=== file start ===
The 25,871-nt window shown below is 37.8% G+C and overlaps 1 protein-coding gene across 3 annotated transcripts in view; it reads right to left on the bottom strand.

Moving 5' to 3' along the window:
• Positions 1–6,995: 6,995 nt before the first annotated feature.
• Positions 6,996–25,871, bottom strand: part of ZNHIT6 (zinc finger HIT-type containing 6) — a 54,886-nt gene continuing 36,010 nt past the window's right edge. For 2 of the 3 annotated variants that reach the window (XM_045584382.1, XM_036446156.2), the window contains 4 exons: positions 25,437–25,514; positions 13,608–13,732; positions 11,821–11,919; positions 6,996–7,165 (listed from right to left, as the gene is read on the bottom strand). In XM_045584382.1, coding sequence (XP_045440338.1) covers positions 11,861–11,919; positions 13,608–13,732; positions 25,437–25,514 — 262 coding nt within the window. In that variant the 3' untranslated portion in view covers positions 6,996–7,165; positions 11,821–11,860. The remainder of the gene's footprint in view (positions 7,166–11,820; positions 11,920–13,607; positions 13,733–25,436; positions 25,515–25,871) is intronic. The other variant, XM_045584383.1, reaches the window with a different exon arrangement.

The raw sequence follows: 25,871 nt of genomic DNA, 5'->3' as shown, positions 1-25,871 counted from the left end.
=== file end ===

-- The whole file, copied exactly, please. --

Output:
The 25,871-nt window shown below is 37.8% G+C and overlaps 1 protein-coding gene across 3 annotated transcripts in view; it reads right to left on the bottom strand.

Moving 5' to 3' along the window:
• Positions 1–6,995: 6,995 nt before the first annotated feature.
• Positions 6,996–25,871, bottom strand: part of ZNHIT6 (zinc finger HIT-type containing 6) — a 54,886-nt gene continuing 36,010 nt past the window's right edge. For 2 of the 3 annotated variants that reach the window (XM_045584382.1, XM_036446156.2), the window contains 4 exons: positions 25,437–25,514; positions 13,608–13,732; positions 11,821–11,919; positions 6,996–7,165 (listed from right to left, as the gene is read on the bottom strand). In XM_045584382.1, coding sequence (XP_045440338.1) covers positions 11,861–11,919; positions 13,608–13,732; positions 25,437–25,514 — 262 coding nt within the window. In that variant the 3' untranslated portion in view covers positions 6,996–7,165; positions 11,821–11,860. The remainder of the gene's footprint in view (positions 7,166–11,820; positions 11,920–13,607; positions 13,733–25,436; positions 25,515–25,871) is intronic. The other variant, XM_045584383.1, reaches the window with a different exon arrangement.

The raw sequence follows: 25,871 nt of genomic DNA, 5'->3' as shown, positions 1-25,871 counted from the left end.